DURING OUR FIRST YEAR, FROM SEPTEMBER 1999 TO AUGUST 2000, WE WERE KNOWN UNDER THE MONIKER CHICKENHEAD. DURING THAT FIRST YEAR, WE INTERVIEWED A LOT OF PEOPLE. NOT ALL OF THEM WERE GREAT INTERVIEWS. YOU CAN TELL THAT WE WERE JUST STARTING TO FIGURE OUT OUR STYLE. BUT WE'VE PICKED TWELVE INTERVIEWS OUT FROM THAT FIRST YEAR THAT EPITOMIZED WHAT WE WERE TRYING TO DO. DURING JUNE, JULY, AND AUGUST WE WILL BE PLACING THESE OLD INTERVIEWS ONLINE FOR YOUR READING PLEASURE. THERE WILL BE FOUR NEW INTERVIEWS EACH MONTH. ENJOY THIS BLAST FROM TASTES LIKE CHICKEN'S PAST!
INTERVIEW: MARK RYDEN
ORIGINAL PRINT DATE: JANUARY 2000
JUST AS HE SHARES A SIMILARITY IN STYLE WITH THE CLASSICAL MASTERS, SO TOO DOES ENIGMATIC PAINTER-EXTRAORDINAIRE MARK RYDEN SHARE THEIR OBSESSION WITH UNCOOKED MEAT AND SPIRITUAL LINK WITH THE LATE COLONEL SANDERS. HE ALSO SHARED SOME INSIGHT WITH CHICKENHEAD'S RITALIN-STARVED RENAISSANCE MAN, VINNIE BAGGADONUTS, ON EXISTING RUMORS, WHAT'S IN HIS WALLET, AND THE AMUSEMENT PARK BUILT AROUND A LARGE STATUE.
Name one accomplished painter from the canons of art history who gained said recognition while still living. That's what I thought. Though it is strongly believed to be a damn near impossible task, the humbly ubiquitous Mark Ryden has done it, and done it well. While generally mislabeled as a "contemporary pop artist", Ryden displays a skill and style in the vein of classic masters like Michelangelo and Leonardo DaVinci. His bizarre, delicate imagery has been everywhere: from album covers to gallery walls (most recently at Detroit's illustrious C-Pop Gallery), and has even graced the cover of Rolling Stone. He paints what he wants to, how he wants to, and I pity the fool who can't respect that. So, while you stand in some posh warehouse gallery staring introspectively at a big blank canvas, I'll be effortlessly enjoying Mr. Ryden's modest masterpieces full of raw meat, Abe Lincoln, and wide-eyed nymphs.
Vinnie: Is this the first time you've been interviewed by a magazine named Chickenhead?
Mark: There was a magazine called Duckbutt, and I believe one called Buffalohead; but this is the first Chickenhead.
V: Are you familiar with the artist Chickenhead (no relation)?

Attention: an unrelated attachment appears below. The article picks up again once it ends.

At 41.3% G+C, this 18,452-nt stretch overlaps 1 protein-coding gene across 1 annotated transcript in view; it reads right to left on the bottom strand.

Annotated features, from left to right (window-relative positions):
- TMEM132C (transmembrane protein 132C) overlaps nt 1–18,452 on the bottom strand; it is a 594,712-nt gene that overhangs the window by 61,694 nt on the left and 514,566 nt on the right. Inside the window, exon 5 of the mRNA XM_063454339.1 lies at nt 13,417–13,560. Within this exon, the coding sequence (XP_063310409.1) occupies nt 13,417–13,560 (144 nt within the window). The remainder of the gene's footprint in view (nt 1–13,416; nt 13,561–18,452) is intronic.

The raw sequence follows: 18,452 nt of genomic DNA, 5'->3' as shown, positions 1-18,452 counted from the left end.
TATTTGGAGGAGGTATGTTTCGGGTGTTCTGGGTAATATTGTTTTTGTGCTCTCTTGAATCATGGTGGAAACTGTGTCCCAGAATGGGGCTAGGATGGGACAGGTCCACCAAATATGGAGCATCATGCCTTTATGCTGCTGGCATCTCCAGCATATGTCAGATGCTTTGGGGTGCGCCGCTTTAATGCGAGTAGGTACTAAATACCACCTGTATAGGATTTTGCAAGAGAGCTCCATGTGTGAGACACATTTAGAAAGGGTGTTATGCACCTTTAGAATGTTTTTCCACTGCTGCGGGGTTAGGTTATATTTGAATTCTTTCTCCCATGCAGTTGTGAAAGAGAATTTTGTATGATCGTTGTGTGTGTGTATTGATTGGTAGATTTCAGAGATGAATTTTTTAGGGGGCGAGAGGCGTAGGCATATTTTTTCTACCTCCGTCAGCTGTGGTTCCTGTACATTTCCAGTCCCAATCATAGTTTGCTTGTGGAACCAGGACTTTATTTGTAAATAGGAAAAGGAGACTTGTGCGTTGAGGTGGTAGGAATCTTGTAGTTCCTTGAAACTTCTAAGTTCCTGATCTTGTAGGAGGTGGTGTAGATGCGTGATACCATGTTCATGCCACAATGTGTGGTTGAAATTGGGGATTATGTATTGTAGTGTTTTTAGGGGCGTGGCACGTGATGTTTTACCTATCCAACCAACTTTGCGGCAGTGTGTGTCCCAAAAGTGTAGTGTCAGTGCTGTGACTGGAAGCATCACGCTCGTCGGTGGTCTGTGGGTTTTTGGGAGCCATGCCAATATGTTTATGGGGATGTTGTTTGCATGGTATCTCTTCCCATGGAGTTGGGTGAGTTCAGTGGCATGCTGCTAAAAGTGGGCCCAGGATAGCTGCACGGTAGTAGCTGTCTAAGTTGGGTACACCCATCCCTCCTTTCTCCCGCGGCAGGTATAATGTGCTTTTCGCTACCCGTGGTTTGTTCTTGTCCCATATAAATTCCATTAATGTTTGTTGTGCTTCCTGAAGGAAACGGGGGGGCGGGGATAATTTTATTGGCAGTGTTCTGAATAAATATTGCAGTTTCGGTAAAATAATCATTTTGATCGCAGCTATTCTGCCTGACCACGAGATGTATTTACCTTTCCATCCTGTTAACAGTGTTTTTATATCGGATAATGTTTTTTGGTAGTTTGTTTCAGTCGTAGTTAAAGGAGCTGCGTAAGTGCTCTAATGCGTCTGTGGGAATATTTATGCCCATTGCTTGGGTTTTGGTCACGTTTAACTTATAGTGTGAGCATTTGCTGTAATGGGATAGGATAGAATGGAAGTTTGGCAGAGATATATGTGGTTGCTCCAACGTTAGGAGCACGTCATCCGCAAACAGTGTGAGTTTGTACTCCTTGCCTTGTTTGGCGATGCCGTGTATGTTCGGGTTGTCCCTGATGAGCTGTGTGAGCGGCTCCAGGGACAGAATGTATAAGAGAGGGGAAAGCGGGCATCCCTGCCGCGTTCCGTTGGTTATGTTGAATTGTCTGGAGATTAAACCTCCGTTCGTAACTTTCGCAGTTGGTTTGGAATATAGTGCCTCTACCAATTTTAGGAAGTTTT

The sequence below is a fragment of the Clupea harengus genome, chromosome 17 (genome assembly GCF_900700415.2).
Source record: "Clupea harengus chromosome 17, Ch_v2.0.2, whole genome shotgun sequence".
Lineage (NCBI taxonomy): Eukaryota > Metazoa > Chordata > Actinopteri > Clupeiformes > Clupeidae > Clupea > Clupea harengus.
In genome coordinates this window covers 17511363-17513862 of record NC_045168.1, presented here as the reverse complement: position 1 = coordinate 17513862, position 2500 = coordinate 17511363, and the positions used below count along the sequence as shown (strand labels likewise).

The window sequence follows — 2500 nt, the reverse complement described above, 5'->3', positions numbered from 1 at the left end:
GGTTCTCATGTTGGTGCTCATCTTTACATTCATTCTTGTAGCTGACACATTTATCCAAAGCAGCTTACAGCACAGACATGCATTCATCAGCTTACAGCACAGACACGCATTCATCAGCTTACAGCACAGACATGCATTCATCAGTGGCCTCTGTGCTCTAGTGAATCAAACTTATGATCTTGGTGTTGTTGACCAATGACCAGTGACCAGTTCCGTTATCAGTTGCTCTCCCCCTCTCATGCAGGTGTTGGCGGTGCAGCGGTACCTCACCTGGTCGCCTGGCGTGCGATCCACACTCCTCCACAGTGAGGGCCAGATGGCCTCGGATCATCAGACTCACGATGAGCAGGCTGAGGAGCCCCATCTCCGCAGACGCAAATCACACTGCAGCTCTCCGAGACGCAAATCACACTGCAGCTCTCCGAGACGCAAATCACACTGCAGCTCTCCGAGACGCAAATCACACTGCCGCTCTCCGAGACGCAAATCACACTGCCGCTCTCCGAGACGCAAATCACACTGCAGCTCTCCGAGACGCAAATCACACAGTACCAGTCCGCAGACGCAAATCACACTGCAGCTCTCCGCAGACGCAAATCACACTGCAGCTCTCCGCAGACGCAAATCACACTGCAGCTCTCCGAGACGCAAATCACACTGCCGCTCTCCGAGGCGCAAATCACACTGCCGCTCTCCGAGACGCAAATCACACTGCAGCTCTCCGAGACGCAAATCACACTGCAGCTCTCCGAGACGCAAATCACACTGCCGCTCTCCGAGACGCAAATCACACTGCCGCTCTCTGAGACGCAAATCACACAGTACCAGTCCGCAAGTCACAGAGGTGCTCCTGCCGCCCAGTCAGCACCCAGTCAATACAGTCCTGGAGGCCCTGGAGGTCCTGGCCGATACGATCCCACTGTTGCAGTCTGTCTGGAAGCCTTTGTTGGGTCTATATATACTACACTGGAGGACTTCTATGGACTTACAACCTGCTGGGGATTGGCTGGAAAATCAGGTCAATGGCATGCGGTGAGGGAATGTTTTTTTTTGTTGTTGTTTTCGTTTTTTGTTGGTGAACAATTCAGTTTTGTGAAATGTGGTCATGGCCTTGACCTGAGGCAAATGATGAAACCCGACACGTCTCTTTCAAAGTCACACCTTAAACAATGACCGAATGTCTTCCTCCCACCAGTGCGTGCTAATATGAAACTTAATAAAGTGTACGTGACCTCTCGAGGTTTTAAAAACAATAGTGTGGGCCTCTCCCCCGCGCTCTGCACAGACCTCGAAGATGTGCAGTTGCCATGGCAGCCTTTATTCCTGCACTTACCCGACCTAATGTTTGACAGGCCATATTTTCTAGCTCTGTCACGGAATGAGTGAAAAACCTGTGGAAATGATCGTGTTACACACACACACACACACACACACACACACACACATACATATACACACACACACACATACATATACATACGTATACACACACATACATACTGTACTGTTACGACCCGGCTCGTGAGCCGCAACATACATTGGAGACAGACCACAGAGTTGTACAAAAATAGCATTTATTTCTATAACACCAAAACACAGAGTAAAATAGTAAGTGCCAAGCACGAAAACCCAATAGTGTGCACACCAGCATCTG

V: While we're on the subject of chicken: We both share an affinity for his holiness, Colonel Harland Sanders. Unfortunately, we've had to sever all ties with the name and likeness due to the possibility of being sued. Has Kentucky Fried Chicken ever threatened you with legal action over the Colonel's likeness appearing in you paintings?
M: Colonel Sanders came to me in a dream and told me he didn't mind my using his likeness in my paintings, so I figure it is okay. In fact, sometimes he tells me what to paint.
V: Do you ever get the urge to say "fuck it" and just paint giant portraits of raw sirloin?
M: I thought that is what I did.
V: Where do you pull inspiration for your work from? Other art? Pop culture? Personal life events?
M: Swap meet ephemera, old photos, old books, old anything. Pictures of bugs, paintings by Bouguereau and David, books about Phineas T. Barnum, films by Ray Harryhausen, old photographs of strange people, children's books about space and science, medical illustrations, music by Frank Sinatra and Debussy, magazines, TV, Jung and Freud, Ren and Stimpy, Joseph Campbell and Nostradamus, Ken and Barbie, alchemy, freemasonry, Buddhism, Alice in Wonderland, Charles Darwin and Colonel Sanders.
V: Are you at all influenced or inspired by your art world peers, like Derek Hess, Glenn Barr, or Frank Kozik?
M: Sure. You never know where you may get a little bit of inspiration. But I tend to look at old imagery, rather than contemporary.
V: Do you think they are at all influenced or inspired by you?
M: I couldn't say, but I would hope so. I think that is one of the most rewarding things in making art; to provide some inspiration for another artist.
V: Do you think this interview will at all influence or inspire you?
M: It has already inspired me beyond words.
V: Do you work in any mediums other than paint?
M: Yeah. I used to work in acrylics quite a bit, but have been working more and more just in oil. It is a superior medium. I also like to sculpt and work with three-dimensional mediums as well. I like to sculpt with clay, build with wood, sew fabric, glue and paste and sprinkle glitter.
V: Do you ever miss being a kid, and, if so, does that push you to make the paintings you make?
M: I think you hit upon the big secret to making art. You have to become a kid. When messing around in your studio with your art, you really have to feel like a kid. It is really tough to do that when you are a parent of kids yourself. It is hard to forget about bills and taxes and all the crap of being an adult. But that is exactly what you have to do.
V: Has building a family changed your approach to your work or subject matter?
M: I am surrounded by children's books and toys. When the TV is on, it is usually a show for kids. It is not hard to see how it influences you.
V: Are there any life or career goals, outside the realm of the art world, you have yet to achieve?
M: I want to build an amusement park around a huge statue.
V: What's one rumor about yourself you would like to start in this interview?
M: Well, here are the rumors I always hear about myself, which you can perpetuate:
1.) I have a shrine to Christina Ricci in my basement.
2.) I paint with strange concoctions and mystical mediums that I add to my paint. Alchemy.
3.) I paint in a sealed, plastic hyperbolic chamber to keep my paintings pure.
4.) Like a vampire, I only paint late at night.
I don't deny or confirm any of these rumors.
V: Is there anything else you would like to tell our readers about the wild world of Mark Ryden?
M: I carry a picture of a sad mouse in my wallet
VISIT MARK HERE.
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